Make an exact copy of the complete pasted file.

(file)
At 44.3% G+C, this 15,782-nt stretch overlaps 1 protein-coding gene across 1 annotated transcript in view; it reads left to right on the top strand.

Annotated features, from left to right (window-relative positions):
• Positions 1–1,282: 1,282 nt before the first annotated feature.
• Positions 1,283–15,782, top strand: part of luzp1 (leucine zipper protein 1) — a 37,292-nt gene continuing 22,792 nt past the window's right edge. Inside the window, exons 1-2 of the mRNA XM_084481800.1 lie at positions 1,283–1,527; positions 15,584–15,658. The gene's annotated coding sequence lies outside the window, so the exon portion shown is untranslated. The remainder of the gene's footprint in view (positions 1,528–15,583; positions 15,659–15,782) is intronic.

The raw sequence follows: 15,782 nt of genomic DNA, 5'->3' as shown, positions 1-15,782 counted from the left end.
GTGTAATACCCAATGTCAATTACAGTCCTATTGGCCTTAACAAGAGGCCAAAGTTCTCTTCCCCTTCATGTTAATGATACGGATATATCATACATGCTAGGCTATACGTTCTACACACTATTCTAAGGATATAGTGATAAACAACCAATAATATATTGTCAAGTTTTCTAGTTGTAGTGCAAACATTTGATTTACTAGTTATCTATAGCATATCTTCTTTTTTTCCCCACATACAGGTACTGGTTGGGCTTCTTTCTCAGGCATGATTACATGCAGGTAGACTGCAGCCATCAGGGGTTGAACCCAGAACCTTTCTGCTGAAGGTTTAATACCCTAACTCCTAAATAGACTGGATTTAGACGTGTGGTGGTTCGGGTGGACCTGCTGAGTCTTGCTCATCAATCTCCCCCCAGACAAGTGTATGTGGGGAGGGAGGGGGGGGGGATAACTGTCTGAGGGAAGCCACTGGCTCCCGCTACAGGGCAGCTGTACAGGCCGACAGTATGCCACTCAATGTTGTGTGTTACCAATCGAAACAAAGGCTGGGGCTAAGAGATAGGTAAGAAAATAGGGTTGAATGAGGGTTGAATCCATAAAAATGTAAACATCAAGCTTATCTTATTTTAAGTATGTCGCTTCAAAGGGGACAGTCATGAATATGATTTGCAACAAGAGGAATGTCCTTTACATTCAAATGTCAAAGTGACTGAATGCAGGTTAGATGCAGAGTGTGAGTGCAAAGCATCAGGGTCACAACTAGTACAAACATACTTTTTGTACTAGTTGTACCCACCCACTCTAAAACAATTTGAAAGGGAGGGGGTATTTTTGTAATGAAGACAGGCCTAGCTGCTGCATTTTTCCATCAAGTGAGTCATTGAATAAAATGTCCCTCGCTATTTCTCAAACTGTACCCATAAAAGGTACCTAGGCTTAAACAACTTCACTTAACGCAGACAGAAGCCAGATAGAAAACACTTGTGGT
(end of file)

At 44.3% G+C, this 15,782-nt stretch overlaps 1 protein-coding gene across 1 annotated transcript in view; it reads left to right on the top strand.

Annotated features, from left to right (window-relative positions):
• Positions 1–1,282: 1,282 nt before the first annotated feature.
• Positions 1,283–15,782, top strand: part of luzp1 (leucine zipper protein 1) — a 37,292-nt gene continuing 22,792 nt past the window's right edge. Inside the window, exons 1-2 of the mRNA XM_084481800.1 lie at positions 1,283–1,527; positions 15,584–15,658. The gene's annotated coding sequence lies outside the window, so the exon portion shown is untranslated. The remainder of the gene's footprint in view (positions 1,528–15,583; positions 15,659–15,782) is intronic.

The raw sequence follows: 15,782 nt of genomic DNA, 5'->3' as shown, positions 1-15,782 counted from the left end.
GTGTAATACCCAATGTCAATTACAGTCCTATTGGCCTTAACAAGAGGCCAAAGTTCTCTTCCCCTTCATGTTAATGATACGGATATATCATACATGCTAGGCTATACGTTCTACACACTATTCTAAGGATATAGTGATAAACAACCAATAATATATTGTCAAGTTTTCTAGTTGTAGTGCAAACATTTGATTTACTAGTTATCTATAGCATATCTTCTTTTTTTCCCCACATACAGGTACTGGTTGGGCTTCTTTCTCAGGCATGATTACATGCAGGTAGACTGCAGCCATCAGGGGTTGAACCCAGAACCTTTCTGCTGAAGGTTTAATACCCTAACTCCTAAATAGACTGGATTTAGACGTGTGGTGGTTCGGGTGGACCTGCTGAGTCTTGCTCATCAATCTCCCCCCAGACAAGTGTATGTGGGGAGGGAGGGGGGGGGGATAACTGTCTGAGGGAAGCCACTGGCTCCCGCTACAGGGCAGCTGTACAGGCCGACAGTATGCCACTCAATGTTGTGTGTTACCAATCGAAACAAAGGCTGGGGCTAAGAGATAGGTAAGAAAATAGGGTTGAATGAGGGTTGAATCCATAAAAATGTAAACATCAAGCTTATCTTATTTTAAGTATGTCGCTTCAAAGGGGACAGTCATGAATATGATTTGCAACAAGAGGAATGTCCTTTACATTCAAATGTCAAAGTGACTGAATGCAGGTTAGATGCAGAGTGTGAGTGCAAAGCATCAGGGTCACAACTAGTACAAACATACTTTTTGTACTAGTTGTACCCACCCACTCTAAAACAATTTGAAAGGGAGGGGGTATTTTTGTAATGAAGACAGGCCTAGCTGCTGCATTTTTCCATCAAGTGAGTCATTGAATAAAATGTCCCTCGCTATTTCTCAAACTGTACCCATAAAAGGTACCTAGGCTTAAACAACTTCACTTAACGCAGACAGAAGCCAGATAGAAAACACTTGTGGT